A year ago, it would have been difficult to believe that major governments throughout the world would delve into the world of cryptocurrency. However, with last summer’s price explosion, nations worldwide have begun to approach cryptocurrency from a number of angles. While cryptocurrency was first conceived as a tool to arm citizens against financial institutions and governments, the space has evolved into one that has caught the curiosity and desires of select nations throughout the world.
Isle of Man, the tiny British Crown dependency situated between England and Ireland, was perhaps the first nation to embrace cryptocurrency. Its welcoming approach to crypto dates back to 2014, and represents perhaps the first location in the world to have enabled individuals to carry out their daily duties fiat-free, as a number of businesses across the island welcomed the use of Bitcoin. However, with last year’s explosion, the small island saw itself overshadowed by much larger counterparts.
The Race to Become a Blockchain Hub
Now, countries worldwide, led by Malta, France, and Switzerland, are vying to become global hubs for blockchain tech and cryptocurrency. All three have taken measures to cut cryptocurrency tax rates and create favorable regulatory environments for prospective businesses to move operations within their borders.
Malta seems to be leading the way, as it has won arguably the top business within the cryptocurrency space, Binance. The year-old startup, which eclipsed a valuation of US$1 billion in mere months, is in the process of moving its headquarters from Hong Kong to the gaming capital of the world. This move is poised to generate an immediate double-digit increase in the GDP of the Mediterranean island, and the long-term effects could be far greater.
Switzerland’s approach is also promising, as it’s already seen hundreds of cryptocurrency businesses flock to an area they are calling “Crypto Valley”. Banking constitutes a massive portion of the Swiss economy, and, as the banking sector is becoming increasingly threatened, the European nation is seeking to reinforce its economy with massive crypto activity. As a country that already operates largely as a cashless society, a future transition to cryptocurrency should be relatively seamless.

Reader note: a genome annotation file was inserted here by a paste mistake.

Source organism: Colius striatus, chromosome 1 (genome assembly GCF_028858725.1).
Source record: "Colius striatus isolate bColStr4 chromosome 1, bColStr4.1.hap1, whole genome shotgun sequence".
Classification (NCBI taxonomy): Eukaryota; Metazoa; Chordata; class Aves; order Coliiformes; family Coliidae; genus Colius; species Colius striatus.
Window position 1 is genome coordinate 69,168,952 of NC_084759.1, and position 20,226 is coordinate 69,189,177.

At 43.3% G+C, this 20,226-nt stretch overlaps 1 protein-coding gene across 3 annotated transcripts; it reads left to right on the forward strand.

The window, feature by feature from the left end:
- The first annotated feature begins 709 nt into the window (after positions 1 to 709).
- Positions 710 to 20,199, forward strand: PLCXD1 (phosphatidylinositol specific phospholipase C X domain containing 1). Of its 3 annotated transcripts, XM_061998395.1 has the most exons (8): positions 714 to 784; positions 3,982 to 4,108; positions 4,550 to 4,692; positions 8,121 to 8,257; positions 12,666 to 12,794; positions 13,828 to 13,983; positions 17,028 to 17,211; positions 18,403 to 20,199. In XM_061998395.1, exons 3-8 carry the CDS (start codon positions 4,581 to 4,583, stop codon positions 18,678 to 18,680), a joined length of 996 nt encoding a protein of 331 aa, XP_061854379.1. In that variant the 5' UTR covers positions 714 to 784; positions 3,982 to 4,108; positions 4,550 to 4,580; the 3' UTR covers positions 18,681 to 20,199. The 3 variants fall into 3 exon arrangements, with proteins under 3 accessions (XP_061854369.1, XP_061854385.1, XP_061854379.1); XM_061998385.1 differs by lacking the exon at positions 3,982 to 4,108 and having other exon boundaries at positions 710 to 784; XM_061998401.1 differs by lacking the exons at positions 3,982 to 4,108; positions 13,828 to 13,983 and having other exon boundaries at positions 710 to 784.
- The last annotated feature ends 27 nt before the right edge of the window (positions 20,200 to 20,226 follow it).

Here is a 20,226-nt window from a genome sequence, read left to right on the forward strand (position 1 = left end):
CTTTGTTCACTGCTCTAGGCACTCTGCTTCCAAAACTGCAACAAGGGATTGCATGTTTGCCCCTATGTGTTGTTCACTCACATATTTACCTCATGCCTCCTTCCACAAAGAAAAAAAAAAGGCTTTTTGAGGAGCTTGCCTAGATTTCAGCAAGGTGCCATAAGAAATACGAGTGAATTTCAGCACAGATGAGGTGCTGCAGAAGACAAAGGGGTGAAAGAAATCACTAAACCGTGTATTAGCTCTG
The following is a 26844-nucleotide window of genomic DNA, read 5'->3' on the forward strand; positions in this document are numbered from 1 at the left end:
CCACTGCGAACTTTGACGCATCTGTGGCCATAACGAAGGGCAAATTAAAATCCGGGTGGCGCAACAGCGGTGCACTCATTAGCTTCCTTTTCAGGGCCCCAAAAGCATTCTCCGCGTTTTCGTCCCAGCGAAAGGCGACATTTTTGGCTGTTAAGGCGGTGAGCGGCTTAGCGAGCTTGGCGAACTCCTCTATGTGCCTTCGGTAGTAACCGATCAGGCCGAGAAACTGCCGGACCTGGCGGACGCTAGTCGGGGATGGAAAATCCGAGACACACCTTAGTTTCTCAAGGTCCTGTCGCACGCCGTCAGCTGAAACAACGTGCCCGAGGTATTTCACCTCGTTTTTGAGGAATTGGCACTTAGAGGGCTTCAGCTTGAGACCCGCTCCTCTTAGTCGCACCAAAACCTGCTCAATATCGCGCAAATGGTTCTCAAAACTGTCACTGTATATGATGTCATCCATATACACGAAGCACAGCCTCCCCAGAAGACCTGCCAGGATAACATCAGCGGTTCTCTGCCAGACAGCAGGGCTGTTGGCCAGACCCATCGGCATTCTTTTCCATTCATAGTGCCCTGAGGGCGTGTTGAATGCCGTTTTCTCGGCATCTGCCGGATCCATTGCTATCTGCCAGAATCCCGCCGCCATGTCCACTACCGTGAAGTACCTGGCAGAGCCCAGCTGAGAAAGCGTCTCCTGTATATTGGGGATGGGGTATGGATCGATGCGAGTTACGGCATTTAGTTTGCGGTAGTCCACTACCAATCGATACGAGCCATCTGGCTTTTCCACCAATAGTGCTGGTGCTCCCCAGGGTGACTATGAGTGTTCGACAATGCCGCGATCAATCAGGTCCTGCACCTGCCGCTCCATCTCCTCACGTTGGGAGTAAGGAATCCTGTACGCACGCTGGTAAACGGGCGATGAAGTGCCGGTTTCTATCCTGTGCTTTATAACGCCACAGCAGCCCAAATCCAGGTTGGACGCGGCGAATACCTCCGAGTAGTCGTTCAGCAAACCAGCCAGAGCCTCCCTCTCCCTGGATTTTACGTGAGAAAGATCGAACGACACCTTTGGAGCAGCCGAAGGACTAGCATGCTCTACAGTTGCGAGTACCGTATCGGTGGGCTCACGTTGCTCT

Compared to the other two, France still has progress to make. Recently, the nation slashed cryptocurrency tax rates by almost 60%. Additionally, the head of France’s ministry of finance declared “full and resolute” support for cryptocurrency. The French Tech Ticket, a funding grant and incubation system for tech startups, recently named its 70 recipients, many of which were blockchain-centric startups. By incubating promising initiatives, France is trying to build its cryptocurrency sector from the ground up.
Venezuela’s Petro is perhaps the most interesting approach taken by a government thus far. The state-owned cryptocurrency, which held a sale for private investors last quarter, is an oil-backed stablecoin, with each Petro representing one barrel of oil. Petro is meant to allow Venezuela to bypass US sanctions in order to trade its oil with other nations and private firms through the exchange of Petro. Internally, it provides a medium of exchange for citizens that is not subject to Venezuela’s disastrous hyperinflation. However, Venezuela (at least openly) has not yet begun exchanging Petro with other entities.
There are a number of applications and components of cryptocurrency that enable activities not previously possible. It will be interesting to see whether cryptocurrency plays a symbiotic or adversarial role vis-à-vis governmental bodies worldwide.
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